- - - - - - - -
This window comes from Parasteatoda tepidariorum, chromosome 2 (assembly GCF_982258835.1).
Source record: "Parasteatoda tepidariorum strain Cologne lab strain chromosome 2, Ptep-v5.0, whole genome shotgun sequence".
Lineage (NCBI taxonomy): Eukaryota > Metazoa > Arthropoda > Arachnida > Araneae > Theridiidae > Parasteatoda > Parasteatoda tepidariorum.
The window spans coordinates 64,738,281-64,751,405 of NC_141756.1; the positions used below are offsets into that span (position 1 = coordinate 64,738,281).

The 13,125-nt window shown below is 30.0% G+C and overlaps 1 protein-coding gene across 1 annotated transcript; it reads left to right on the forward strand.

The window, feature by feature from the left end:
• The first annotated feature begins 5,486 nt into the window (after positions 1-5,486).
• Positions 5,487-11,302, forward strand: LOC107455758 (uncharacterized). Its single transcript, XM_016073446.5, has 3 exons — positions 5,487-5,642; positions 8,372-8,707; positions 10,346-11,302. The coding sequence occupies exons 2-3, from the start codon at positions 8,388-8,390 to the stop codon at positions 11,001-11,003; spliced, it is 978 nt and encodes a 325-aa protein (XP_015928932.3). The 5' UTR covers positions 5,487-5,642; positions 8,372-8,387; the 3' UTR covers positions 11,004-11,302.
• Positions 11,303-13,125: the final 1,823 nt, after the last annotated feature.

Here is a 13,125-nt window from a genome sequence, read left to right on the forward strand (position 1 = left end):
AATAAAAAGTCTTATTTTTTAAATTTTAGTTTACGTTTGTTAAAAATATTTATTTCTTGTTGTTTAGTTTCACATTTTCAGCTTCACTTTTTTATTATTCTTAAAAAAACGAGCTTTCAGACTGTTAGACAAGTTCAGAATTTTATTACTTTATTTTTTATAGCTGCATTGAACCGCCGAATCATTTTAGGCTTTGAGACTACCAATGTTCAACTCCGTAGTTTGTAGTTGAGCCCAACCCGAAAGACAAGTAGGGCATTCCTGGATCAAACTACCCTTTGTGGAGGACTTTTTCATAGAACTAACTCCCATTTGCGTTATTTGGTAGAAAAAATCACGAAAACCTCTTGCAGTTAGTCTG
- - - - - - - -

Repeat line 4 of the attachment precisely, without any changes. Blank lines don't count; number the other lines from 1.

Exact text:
The window spans coordinates 64,738,281-64,751,405 of NC_141756.1; the positions used below are offsets into that span (position 1 = coordinate 64,738,281).